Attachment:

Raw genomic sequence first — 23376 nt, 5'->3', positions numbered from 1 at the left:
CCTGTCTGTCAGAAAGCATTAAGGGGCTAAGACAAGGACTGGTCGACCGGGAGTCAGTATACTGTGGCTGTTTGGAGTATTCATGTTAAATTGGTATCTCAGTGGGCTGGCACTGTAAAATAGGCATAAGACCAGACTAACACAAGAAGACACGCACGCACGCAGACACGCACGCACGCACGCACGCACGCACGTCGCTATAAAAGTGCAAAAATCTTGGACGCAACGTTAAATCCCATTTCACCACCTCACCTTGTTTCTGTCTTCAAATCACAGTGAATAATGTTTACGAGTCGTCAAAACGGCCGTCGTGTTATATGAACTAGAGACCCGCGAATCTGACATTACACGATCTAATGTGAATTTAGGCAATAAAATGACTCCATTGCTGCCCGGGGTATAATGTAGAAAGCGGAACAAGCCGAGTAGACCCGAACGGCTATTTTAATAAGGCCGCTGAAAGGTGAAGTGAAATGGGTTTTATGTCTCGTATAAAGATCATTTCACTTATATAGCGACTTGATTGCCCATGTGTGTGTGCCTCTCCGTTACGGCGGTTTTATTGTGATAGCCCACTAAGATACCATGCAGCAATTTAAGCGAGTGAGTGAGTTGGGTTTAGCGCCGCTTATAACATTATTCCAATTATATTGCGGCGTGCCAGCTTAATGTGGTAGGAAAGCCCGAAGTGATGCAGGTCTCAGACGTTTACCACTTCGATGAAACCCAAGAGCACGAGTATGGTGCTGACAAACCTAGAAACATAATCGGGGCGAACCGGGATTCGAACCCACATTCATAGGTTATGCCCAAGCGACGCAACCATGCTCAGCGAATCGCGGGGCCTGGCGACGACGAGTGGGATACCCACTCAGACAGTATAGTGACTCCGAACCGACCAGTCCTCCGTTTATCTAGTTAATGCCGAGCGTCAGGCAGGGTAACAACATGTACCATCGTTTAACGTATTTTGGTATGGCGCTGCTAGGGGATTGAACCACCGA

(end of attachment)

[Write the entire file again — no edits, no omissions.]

Raw genomic sequence first — 23376 nt, 5'->3', positions numbered from 1 at the left:
CCTGTCTGTCAGAAAGCATTAAGGGGCTAAGACAAGGACTGGTCGACCGGGAGTCAGTATACTGTGGCTGTTTGGAGTATTCATGTTAAATTGGTATCTCAGTGGGCTGGCACTGTAAAATAGGCATAAGACCAGACTAACACAAGAAGACACGCACGCACGCAGACACGCACGCACGCACGCACGCACGCACGTCGCTATAAAAGTGCAAAAATCTTGGACGCAACGTTAAATCCCATTTCACCACCTCACCTTGTTTCTGTCTTCAAATCACAGTGAATAATGTTTACGAGTCGTCAAAACGGCCGTCGTGTTATATGAACTAGAGACCCGCGAATCTGACATTACACGATCTAATGTGAATTTAGGCAATAAAATGACTCCATTGCTGCCCGGGGTATAATGTAGAAAGCGGAACAAGCCGAGTAGACCCGAACGGCTATTTTAATAAGGCCGCTGAAAGGTGAAGTGAAATGGGTTTTATGTCTCGTATAAAGATCATTTCACTTATATAGCGACTTGATTGCCCATGTGTGTGTGCCTCTCCGTTACGGCGGTTTTATTGTGATAGCCCACTAAGATACCATGCAGCAATTTAAGCGAGTGAGTGAGTTGGGTTTAGCGCCGCTTATAACATTATTCCAATTATATTGCGGCGTGCCAGCTTAATGTGGTAGGAAAGCCCGAAGTGATGCAGGTCTCAGACGTTTACCACTTCGATGAAACCCAAGAGCACGAGTATGGTGCTGACAAACCTAGAAACATAATCGGGGCGAACCGGGATTCGAACCCACATTCATAGGTTATGCCCAAGCGACGCAACCATGCTCAGCGAATCGCGGGGCCTGGCGACGACGAGTGGGATACCCACTCAGACAGTATAGTGACTCCGAACCGACCAGTCCTCCGTTTATCTAGTTAATGCCGAGCGTCAGGCAGGGTAACAACATGTACCATCGTTTAACGTATTTTGGTATGGCGCTGCTAGGGGATTGAACCACCGA